• Remain calm and do not argue with the child. Before you manage the child, you must manage your own behavior. Spanking or yelling at the child will make the meltdown worse.
  • Talk with the child after the child has calmed down. When the child stops crying, talk about the frustration the child has experienced. Try to help solve the problem if possible. For the future, teach the child new skills to help avoid meltdowns such as how to ask appropriately for help and how to signal a parent or teacher that the he or she knows they need to go to “time away” to “stop, think, and make a plan.” Teach the child how to try a more successful way of interacting with a peer or sibling, how to express his or her feelings with words and recognize the feelings of others without hitting and screaming.
  • Think before you act. Count to 10 and then think about the source of the child’s frustration, this child’s characteristic temperamental response to stress (e.g., hyperactivity, distractibility, moodiness), and the predictable steps in the escalation of the meltdown.
  • Try to intervene before the child is out of control. Get down at the child’s eye level and say, “You are starting to get revved up, slow down.” Now you have several choices of intervention.
  • Unlike a meltdown, you can ignore a tantrum if it is being thrown to get your attention. Once the child calms down, give the attention that is desired.
  • You can place the child in time away. Time away is a quiet place where the child goes to calm down, think about what he or she needs to do, and, with your help, make a plan to change the behavior.
  • You can positively distract the child by getting the child focused on something else that is an acceptable activity. For example, you might remove the unsafe item and replace with an age-appropriate toy.

 

Post-tantrum management:

  • Teach the child that anger is a feeling that we all have and then teach her ways to express anger constructively.
  • Never, under any circumstances, give-in to a temper tantrum. That response will only increase the number and frequency of the tantrums. Also, when an Asperger child has become accustomed to successfully manipulating parents with tantrums in the past -- but then doesn't get his way with today's tantrum -- it can often escalate into a meltdown. Now the parent has two distinctly different problems (that may look the same) to address.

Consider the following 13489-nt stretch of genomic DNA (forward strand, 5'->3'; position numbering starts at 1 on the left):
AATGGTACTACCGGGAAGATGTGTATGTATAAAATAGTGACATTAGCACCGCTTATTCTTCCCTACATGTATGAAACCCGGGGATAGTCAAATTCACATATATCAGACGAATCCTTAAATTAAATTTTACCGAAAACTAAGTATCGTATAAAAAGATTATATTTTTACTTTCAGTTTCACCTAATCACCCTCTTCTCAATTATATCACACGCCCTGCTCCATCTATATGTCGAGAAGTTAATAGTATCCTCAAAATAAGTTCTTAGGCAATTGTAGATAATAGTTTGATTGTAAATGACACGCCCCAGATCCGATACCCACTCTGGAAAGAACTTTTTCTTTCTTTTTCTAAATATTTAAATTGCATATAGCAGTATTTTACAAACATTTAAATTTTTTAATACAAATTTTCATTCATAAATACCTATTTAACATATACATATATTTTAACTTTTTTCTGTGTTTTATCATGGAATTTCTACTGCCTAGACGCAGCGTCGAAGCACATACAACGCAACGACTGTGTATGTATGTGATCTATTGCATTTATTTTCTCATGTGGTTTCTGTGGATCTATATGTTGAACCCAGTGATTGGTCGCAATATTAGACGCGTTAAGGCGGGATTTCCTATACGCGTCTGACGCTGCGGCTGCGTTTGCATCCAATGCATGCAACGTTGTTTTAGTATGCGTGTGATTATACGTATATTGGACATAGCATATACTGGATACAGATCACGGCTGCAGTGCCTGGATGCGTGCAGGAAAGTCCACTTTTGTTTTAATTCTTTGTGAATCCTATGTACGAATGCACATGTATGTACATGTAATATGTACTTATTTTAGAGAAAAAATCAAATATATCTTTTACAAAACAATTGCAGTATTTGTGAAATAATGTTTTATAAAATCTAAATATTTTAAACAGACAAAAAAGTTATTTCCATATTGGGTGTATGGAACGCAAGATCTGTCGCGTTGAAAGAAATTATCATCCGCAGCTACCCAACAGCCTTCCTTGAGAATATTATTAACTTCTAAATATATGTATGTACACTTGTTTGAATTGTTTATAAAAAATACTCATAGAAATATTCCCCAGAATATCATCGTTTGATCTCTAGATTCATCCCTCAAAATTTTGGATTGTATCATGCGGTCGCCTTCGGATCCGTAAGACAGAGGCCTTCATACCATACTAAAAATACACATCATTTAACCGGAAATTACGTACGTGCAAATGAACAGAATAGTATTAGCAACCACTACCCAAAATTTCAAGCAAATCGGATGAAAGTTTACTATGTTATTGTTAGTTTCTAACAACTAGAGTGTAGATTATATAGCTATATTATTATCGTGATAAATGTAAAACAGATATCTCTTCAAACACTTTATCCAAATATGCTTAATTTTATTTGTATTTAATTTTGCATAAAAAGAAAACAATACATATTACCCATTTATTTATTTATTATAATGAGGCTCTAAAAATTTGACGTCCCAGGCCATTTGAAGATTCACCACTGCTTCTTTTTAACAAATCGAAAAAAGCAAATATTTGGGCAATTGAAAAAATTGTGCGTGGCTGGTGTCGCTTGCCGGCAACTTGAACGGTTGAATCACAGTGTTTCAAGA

• Never let meltdowns interfere with your otherwise positive relationship with the child.
  • Explain to the child that there are better ways to get what he or she wants.
  • Do not reward the child after a meltdown for calming down. Some children will learn that a meltdown is a good way to get a treat later.

My Aspergers Child: Preventing Meltdowns

24 comments:

Anonymous said...

Oh we are having a meltdown this morning, sat down and read this. I love this support group!!!

Anonymous said...

I know we have had our share of these meltdowns! They make us feel as if we r breaking down, but in the end, they have made us stronger!!!!

Anonymous said...

I really know what it is. I've always been like that, always internalised things and then it became a big problem. I still try do deal with it.

Anonymous said...

‎"Initial withdrawal", "Low sensory threshold", "Negative persistent", "Poor adaptability", all these are "familiar" to me.

Anonymous said...

My son falls into the "High intensity level temperament moves the child to yell, scream, or hit hard when feeling threatened."

Anonymous said...

My son falls into the "High intensity level temperament moves the child to yell, scream, or hit hard when feeling threatened."

Anonymous said...

I enjoyed reading this article!

Anonymous said...

Things have improved with time, though. This was a really good article. I appreciate it. Thanks for sharing!

Anonymous said...

Great article...thank you!

Anonymous said...

I know what it is like to have meltdowns. For now I just keep it inside me. So not very good. Yet it is the only thing I can do since I am not being understood.

Anonymous said...

My son has meltdowns when he is having sensory issues. Yesterday was a prime example. All day every sound was too loud, the lights in the classroom were too bright so they turned them off, it was either too hot or too cold, his skin was either tickling or itching. Once they figured out he was having sensory issues, they got the weighted vest that each classroom is equipped with and put it on him. He seemed to be ok, if a bit agitated, for the rest of the day. However, last night it kind of come to a head, and I had to rush home from a meeting because he just blew up. Once I got home, he calmed down a bit, but I discovered he was on sensory overload - the laptop, TV and stereo were all going at the same time. I turned everything off, gave him his nighttime meds, and he was fairly calm by bedtime. It was quite a day.